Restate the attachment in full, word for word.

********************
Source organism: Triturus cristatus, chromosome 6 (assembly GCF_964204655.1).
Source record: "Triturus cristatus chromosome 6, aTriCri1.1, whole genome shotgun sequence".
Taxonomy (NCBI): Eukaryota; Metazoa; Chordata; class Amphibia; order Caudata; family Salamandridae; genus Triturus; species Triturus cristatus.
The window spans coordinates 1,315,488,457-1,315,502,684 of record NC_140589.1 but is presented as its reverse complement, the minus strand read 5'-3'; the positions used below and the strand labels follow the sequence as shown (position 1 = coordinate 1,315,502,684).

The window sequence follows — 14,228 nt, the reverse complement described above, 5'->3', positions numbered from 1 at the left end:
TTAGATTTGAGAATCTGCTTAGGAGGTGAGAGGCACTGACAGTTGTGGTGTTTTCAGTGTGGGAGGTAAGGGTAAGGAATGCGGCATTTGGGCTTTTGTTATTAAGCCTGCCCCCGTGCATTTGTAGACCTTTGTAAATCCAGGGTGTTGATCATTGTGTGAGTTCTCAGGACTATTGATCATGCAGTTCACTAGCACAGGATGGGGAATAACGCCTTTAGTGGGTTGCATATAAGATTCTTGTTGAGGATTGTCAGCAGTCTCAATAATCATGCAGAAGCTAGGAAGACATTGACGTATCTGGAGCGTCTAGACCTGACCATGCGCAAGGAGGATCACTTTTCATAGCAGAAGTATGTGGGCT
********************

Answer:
Source organism: Triturus cristatus, chromosome 6 (assembly GCF_964204655.1).
Source record: "Triturus cristatus chromosome 6, aTriCri1.1, whole genome shotgun sequence".
Taxonomy (NCBI): Eukaryota; Metazoa; Chordata; class Amphibia; order Caudata; family Salamandridae; genus Triturus; species Triturus cristatus.
The window spans coordinates 1,315,488,457-1,315,502,684 of record NC_140589.1 but is presented as its reverse complement, the minus strand read 5'-3'; the positions used below and the strand labels follow the sequence as shown (position 1 = coordinate 1,315,502,684).

The window sequence follows — 14,228 nt, the reverse complement described above, 5'->3', positions numbered from 1 at the left end:
TTAGATTTGAGAATCTGCTTAGGAGGTGAGAGGCACTGACAGTTGTGGTGTTTTCAGTGTGGGAGGTAAGGGTAAGGAATGCGGCATTTGGGCTTTTGTTATTAAGCCTGCCCCCGTGCATTTGTAGACCTTTGTAAATCCAGGGTGTTGATCATTGTGTGAGTTCTCAGGACTATTGATCATGCAGTTCACTAGCACAGGATGGGGAATAACGCCTTTAGTGGGTTGCATATAAGATTCTTGTTGAGGATTGTCAGCAGTCTCAATAATCATGCAGAAGCTAGGAAGACATTGACGTATCTGGAGCGTCTAGACCTGACCATGCGCAAGGAGGATCACTTTTCATAGCAGAAGTATGTGGGCT